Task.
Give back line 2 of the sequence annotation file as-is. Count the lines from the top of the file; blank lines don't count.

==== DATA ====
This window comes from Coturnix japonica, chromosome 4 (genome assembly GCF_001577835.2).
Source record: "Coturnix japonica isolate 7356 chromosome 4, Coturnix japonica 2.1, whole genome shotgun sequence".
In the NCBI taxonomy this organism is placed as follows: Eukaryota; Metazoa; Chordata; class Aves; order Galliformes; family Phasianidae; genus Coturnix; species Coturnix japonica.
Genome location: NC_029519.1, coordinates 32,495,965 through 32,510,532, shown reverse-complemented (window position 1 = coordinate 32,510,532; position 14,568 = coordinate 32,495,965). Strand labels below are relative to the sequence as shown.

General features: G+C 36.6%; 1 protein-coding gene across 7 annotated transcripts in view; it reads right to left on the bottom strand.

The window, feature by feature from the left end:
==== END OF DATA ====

Source record: "Coturnix japonica isolate 7356 chromosome 4, Coturnix japonica 2.1, whole genome shotgun sequence".